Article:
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1.  A Microbial Oasis in the Hypersaline Atacama Subsurface Discovered by a Life Detector Chip: Implications for the Search for Life on Mars 
Astrobiology  2011;11(10):969-996.
Abstract
The Atacama Desert has long been considered a good Mars analogue for testing instrumentation for planetary exploration, but very few data (if any) have been reported about the geomicrobiology of its salt-rich subsurface. We performed a Mars analogue drilling campaign next to the Salar Grande (Atacama, Chile) in July 2009, and several cores and powder samples from up to 5 m deep were analyzed in situ with LDChip300 (a Life Detector Chip containing 300 antibodies). Here, we show the discovery of a hypersaline subsurface microbial habitat associated with halite-, nitrate-, and perchlorate-containing salts at 2 m deep. LDChip300 detected bacteria, archaea, and other biological material (DNA, exopolysaccharides, some peptides) from the analysis of less than 0.5 g of ground core sample. The results were supported by oligonucleotide microarray hybridization in the field and finally confirmed by molecular phylogenetic analysis and direct visualization of microbial cells bound to halite crystals in the laboratory. Geochemical analyses revealed a habitat with abundant hygroscopic salts like halite (up to 260 g kg−1) and perchlorate (41.13 μg g−1 maximum), which allow deliquescence events at low relative humidity. Thin liquid water films would permit microbes to proliferate by using detected organic acids like acetate (19.14 μg g−1) or formate (76.06 μg g−1) as electron donors, and sulfate (15875 μg g−1), nitrate (13490 μg g−1), or perchlorate as acceptors. Our results correlate with the discovery of similar hygroscopic salts and possible deliquescence processes on Mars, and open new search strategies for subsurface martian biota. The performance demonstrated by our LDChip300 validates this technology for planetary exploration, particularly for the search for life on Mars. Key Words: Atacama Desert—Life detection—Biosensor—Biopolymers—In situ measurement. Astrobiology 11, 969–996.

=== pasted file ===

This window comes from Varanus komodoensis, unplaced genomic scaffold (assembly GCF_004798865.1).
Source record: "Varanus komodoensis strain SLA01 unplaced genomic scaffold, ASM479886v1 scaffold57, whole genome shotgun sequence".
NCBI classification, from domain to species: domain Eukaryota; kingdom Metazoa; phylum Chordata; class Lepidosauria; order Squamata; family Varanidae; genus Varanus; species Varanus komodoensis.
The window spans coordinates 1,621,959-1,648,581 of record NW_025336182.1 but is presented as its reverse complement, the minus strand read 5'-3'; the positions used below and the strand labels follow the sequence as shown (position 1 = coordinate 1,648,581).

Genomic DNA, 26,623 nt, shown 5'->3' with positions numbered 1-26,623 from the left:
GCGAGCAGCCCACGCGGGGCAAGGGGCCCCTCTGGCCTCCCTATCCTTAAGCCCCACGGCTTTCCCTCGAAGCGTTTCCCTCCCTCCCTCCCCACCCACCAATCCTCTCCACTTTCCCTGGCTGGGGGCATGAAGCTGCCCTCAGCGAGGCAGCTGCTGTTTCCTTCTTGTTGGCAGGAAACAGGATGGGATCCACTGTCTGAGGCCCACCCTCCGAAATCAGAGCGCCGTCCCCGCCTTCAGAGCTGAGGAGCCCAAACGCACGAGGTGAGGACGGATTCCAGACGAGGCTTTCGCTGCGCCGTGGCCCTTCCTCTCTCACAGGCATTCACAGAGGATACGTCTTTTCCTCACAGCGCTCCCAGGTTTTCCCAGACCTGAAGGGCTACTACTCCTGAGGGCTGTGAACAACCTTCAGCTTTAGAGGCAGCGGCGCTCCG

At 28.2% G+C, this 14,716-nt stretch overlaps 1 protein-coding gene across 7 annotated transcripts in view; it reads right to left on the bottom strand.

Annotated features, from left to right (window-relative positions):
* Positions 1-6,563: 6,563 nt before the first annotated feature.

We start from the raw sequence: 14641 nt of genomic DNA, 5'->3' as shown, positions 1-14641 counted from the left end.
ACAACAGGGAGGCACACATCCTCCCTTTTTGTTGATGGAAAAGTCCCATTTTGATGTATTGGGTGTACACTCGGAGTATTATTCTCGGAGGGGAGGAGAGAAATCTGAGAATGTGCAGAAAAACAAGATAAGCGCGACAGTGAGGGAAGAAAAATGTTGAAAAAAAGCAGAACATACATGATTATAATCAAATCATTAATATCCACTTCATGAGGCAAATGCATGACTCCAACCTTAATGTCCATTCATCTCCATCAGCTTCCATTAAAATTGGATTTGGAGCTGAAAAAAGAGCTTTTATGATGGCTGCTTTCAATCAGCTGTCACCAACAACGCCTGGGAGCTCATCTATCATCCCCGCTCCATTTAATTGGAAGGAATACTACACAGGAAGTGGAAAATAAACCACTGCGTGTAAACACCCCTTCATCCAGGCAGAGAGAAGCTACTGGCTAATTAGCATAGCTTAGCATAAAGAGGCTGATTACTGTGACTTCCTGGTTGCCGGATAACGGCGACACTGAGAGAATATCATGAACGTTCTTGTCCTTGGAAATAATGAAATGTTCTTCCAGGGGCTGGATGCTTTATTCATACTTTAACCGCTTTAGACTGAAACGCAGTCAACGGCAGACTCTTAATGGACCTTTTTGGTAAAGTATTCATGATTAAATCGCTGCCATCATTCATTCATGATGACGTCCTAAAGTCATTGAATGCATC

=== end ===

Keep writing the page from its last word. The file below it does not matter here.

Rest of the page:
doi:10.1089/ast.2011.0654
PMCID: PMC3242637  PMID: 22149750
2.  The Rover Environmental Monitoring Station Ground Temperature Sensor: A Pyrometer for Measuring Ground Temperature on Mars 
Sensors (Basel, Switzerland)  2010;10(10):9211-9231.
We describe the parameters that drive the design and modeling of the Rover Environmental Monitoring Station (REMS) Ground Temperature Sensor (GTS), an instrument aboard NASA’s Mars Science Laboratory, and report preliminary test results. REMS GTS is a lightweight, low-power, and low cost pyrometer for measuring the Martian surface kinematic temperature. The sensor’s main feature is its innovative design, based on a simple mechanical structure with no moving parts. It includes an in-flight calibration system that permits sensor recalibration when sensor sensitivity has been degraded by deposition of dust over the optics. This paper provides the first results of a GTS engineering model working in a Martian-like, extreme environment.
doi:10.3390/s101009211
PMCID: PMC3230958  PMID: 22163405
IR ground temperature sensor; sensor thermal model; spacecraft instrumentation; in-flight calibration

Results 1-2 (2)